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Making the Grade: An Education in Cheddar Cheese


Cheddar cheese is a little bit like a student going through school, developing a personality, finding areas in which it excels and earning grades based on its performance. At Cabot Creamery, a New England- and New York-based dairy cooperative, trained cheese graders see to it that Cabot Cheddars are aged to perfection and graduate “Best in Class.”

The process of grading cheddar is an in-depth one. Cabot Cheese Grader and New Products Manager, Craig Gile, says all cheddars are not the same. It’s the job of a cheese grader to “predict what the cheese will do” and nurture it to its full potential. He and Cabot’s other trained graders check on the cheese, beginning two months after it was produced and again every three months until its personality profile is aged perfection.

What do cheese graders look for?

Cabot cheese graders check in on cheese as it ages by pulling a sample from a 40-pound block with a “cheese trier”, a tool that has a t-shaped handle and looks like an apple corer cut in half lengthwise. They first sniff the cheese determine what scents and flavors have developed – buttery or whey-like, for example.

The next step is to break off a piece of the sample and crumble it their hands. This can offer clues to the cheese’s characteristics, what stage of development it is in, and what type of cheddar it has the potential to become, from mild to extra sharp. “We’re not so focused on age,” Gile says, “but more on honing in on the characteristics consumers enjoy.” That could mean a sharpness that is “very slight,” “light,” and all the way to “sharp” and “extra sharp.”


It’s all about timing.

As the cheese is graded, it is moved into different categories based on the grader’s findings. There are a lot of factors that can alter the cheese, including even a cow’s diet and the time of year it is milked.  All this is taken into account as the grade is decided based on the prediction of when it will hit its ideal age.  That can be anywhere from five months to five years. Generally the longer the age, the sharper the cheese.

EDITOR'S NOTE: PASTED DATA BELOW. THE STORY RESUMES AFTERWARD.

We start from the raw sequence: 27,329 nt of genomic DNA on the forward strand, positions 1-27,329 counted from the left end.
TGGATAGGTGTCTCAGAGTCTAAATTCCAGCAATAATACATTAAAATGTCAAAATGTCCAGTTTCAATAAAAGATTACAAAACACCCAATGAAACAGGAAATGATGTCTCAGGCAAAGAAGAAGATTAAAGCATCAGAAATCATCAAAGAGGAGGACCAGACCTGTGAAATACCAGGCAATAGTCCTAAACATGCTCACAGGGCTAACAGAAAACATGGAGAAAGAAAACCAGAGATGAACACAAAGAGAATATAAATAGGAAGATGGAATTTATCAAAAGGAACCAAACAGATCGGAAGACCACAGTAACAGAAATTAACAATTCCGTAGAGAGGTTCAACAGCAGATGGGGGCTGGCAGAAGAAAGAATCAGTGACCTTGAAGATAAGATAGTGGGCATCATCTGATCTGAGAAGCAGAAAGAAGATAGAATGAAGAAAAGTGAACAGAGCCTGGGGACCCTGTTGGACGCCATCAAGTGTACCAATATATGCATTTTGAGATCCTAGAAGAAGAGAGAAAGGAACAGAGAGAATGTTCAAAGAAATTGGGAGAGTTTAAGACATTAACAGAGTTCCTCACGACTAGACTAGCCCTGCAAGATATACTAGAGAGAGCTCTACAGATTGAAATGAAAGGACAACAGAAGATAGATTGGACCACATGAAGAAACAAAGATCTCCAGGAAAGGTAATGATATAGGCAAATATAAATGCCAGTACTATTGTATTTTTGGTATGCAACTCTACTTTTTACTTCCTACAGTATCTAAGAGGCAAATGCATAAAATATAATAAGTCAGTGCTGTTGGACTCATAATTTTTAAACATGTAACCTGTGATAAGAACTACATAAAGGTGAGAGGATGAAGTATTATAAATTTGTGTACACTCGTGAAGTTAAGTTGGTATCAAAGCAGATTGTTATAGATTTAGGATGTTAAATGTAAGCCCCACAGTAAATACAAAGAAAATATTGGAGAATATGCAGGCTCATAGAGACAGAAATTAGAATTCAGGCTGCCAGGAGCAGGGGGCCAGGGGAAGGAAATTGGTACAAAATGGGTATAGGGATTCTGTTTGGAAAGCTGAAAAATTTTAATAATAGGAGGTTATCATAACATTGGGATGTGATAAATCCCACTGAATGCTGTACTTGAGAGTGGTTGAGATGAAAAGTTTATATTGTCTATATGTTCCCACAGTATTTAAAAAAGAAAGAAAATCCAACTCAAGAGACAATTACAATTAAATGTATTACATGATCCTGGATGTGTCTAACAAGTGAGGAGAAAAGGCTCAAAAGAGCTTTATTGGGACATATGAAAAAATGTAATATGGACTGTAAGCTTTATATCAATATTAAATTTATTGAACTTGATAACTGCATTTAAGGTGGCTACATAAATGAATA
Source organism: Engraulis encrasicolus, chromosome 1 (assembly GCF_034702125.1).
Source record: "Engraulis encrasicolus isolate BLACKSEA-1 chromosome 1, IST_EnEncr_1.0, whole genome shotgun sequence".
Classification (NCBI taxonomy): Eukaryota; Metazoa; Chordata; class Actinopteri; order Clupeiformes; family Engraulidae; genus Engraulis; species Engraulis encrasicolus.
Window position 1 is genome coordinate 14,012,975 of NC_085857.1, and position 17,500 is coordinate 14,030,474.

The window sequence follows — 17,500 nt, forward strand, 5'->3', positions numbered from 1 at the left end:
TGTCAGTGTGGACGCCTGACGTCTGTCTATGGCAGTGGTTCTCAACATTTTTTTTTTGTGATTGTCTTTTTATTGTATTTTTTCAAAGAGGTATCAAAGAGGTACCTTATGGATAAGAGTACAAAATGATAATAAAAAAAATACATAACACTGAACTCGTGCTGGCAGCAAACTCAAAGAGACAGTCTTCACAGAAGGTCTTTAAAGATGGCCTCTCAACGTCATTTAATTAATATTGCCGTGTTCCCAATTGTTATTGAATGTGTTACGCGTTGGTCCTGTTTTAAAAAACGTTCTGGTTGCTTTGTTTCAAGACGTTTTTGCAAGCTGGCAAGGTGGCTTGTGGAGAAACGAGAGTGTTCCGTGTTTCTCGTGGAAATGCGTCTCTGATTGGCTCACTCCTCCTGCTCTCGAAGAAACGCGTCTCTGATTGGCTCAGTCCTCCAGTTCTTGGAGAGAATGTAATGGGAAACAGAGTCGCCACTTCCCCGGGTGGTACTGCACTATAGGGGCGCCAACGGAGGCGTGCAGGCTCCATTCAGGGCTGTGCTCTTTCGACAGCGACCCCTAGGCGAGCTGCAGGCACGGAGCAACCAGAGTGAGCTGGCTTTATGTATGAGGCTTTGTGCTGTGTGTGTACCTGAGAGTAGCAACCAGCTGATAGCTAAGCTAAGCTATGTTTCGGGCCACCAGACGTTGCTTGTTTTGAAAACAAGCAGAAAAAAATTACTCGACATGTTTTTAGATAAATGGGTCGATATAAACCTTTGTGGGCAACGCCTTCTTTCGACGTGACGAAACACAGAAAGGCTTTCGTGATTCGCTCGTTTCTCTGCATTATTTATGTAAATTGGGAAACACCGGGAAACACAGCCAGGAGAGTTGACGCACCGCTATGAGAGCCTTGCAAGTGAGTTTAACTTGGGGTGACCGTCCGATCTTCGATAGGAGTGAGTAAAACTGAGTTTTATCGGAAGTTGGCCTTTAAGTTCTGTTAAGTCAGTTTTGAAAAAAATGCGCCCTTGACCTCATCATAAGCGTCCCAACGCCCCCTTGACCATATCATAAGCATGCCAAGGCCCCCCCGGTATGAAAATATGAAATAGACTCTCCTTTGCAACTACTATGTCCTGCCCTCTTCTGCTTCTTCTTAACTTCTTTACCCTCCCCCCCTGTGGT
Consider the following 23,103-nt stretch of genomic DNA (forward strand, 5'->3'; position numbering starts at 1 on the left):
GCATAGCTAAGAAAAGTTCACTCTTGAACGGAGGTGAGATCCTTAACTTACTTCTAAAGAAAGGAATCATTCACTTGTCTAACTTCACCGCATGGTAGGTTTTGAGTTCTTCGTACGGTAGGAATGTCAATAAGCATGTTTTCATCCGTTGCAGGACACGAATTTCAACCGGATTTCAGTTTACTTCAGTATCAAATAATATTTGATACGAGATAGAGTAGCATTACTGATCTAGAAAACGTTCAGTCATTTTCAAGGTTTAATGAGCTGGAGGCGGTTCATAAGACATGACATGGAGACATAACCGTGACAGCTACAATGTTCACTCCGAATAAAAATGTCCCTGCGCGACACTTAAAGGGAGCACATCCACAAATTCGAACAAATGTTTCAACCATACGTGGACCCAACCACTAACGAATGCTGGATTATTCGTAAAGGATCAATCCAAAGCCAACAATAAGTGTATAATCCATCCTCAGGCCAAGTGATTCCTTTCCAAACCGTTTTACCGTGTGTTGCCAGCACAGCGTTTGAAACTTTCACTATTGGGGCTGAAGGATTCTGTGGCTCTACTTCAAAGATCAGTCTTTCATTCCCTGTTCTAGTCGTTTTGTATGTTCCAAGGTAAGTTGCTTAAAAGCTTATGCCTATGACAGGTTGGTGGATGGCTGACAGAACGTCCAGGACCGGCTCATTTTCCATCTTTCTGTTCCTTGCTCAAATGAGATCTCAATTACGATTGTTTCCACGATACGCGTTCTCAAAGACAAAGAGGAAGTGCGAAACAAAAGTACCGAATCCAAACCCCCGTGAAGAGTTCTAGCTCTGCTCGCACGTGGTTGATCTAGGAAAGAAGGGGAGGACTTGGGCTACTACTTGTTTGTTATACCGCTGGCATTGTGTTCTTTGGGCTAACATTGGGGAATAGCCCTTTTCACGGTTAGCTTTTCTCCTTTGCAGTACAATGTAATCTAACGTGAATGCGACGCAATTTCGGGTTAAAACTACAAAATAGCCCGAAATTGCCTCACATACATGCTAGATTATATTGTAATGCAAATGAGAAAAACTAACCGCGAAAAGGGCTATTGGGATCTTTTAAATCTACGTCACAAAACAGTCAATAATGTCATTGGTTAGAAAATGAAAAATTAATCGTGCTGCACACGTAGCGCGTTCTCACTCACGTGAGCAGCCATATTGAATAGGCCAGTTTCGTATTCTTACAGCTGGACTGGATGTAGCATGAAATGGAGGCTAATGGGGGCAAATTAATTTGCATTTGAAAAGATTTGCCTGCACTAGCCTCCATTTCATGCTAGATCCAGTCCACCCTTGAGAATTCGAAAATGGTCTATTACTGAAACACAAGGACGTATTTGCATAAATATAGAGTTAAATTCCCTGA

Here’s a quick guide to cheese grades.

  • Mild – Cheddar tends to have a very clean, buttery taste and is smooth and soft-bodied in texture.
  • Sharp – Cheddar retains a creamy texture with a hint more bite and intense flavor.
  • Extra Sharp – Cheddar with a strong bite as texture become a bit more crumbly. Is aged for about a year.
  • Seriously Sharp – Cheddar that is favored by the adventurous amongst us who is looking for sweetness, nuttiness or a more intense degree of flavor that comes with age; this one can be more than two years old.

“In the Cheddar realm, the process of making the cheese is the same,” Gile says, “it is in the natural aging of our cheddars that they develop their unique and varied characteristics.” The Cabot Cheese graders work expertly to make sure that their cheese products are at the head of the class – and the ones preferred by their many customers.